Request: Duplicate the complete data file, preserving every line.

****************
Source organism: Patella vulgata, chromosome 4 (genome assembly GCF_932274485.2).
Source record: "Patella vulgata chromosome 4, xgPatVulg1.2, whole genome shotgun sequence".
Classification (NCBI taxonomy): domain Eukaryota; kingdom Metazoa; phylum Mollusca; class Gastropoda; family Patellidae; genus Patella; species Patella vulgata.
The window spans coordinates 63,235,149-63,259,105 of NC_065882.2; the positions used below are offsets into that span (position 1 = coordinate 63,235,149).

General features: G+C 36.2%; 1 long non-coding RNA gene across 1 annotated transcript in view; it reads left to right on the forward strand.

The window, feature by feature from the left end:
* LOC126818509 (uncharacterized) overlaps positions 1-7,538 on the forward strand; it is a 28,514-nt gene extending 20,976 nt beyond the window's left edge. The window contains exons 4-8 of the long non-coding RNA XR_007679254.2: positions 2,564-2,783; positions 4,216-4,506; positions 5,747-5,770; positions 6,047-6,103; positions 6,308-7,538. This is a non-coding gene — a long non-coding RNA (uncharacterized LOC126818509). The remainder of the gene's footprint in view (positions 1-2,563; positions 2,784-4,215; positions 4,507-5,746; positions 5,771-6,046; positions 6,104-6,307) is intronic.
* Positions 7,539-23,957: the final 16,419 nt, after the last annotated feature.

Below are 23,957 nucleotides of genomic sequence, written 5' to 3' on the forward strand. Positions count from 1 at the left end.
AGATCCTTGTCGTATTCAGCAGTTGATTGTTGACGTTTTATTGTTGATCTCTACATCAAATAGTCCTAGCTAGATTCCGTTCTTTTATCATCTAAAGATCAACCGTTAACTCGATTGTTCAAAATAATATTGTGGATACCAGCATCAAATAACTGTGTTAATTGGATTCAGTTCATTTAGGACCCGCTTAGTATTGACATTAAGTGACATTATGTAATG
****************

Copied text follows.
Source organism: Patella vulgata, chromosome 4 (genome assembly GCF_932274485.2).
Source record: "Patella vulgata chromosome 4, xgPatVulg1.2, whole genome shotgun sequence".
Classification (NCBI taxonomy): domain Eukaryota; kingdom Metazoa; phylum Mollusca; class Gastropoda; family Patellidae; genus Patella; species Patella vulgata.
The window spans coordinates 63,235,149-63,259,105 of NC_065882.2; the positions used below are offsets into that span (position 1 = coordinate 63,235,149).

General features: G+C 36.2%; 1 long non-coding RNA gene across 1 annotated transcript in view; it reads left to right on the forward strand.

The window, feature by feature from the left end:
* LOC126818509 (uncharacterized) overlaps positions 1-7,538 on the forward strand; it is a 28,514-nt gene extending 20,976 nt beyond the window's left edge. The window contains exons 4-8 of the long non-coding RNA XR_007679254.2: positions 2,564-2,783; positions 4,216-4,506; positions 5,747-5,770; positions 6,047-6,103; positions 6,308-7,538. This is a non-coding gene — a long non-coding RNA (uncharacterized LOC126818509). The remainder of the gene's footprint in view (positions 1-2,563; positions 2,784-4,215; positions 4,507-5,746; positions 5,771-6,046; positions 6,104-6,307) is intronic.
* Positions 7,539-23,957: the final 16,419 nt, after the last annotated feature.

Below are 23,957 nucleotides of genomic sequence, written 5' to 3' on the forward strand. Positions count from 1 at the left end.
AGATCCTTGTCGTATTCAGCAGTTGATTGTTGACGTTTTATTGTTGATCTCTACATCAAATAGTCCTAGCTAGATTCCGTTCTTTTATCATCTAAAGATCAACCGTTAACTCGATTGTTCAAAATAATATTGTGGATACCAGCATCAAATAACTGTGTTAATTGGATTCAGTTCATTTAGGACCCGCTTAGTATTGACATTAAGTGACATTATGTAATG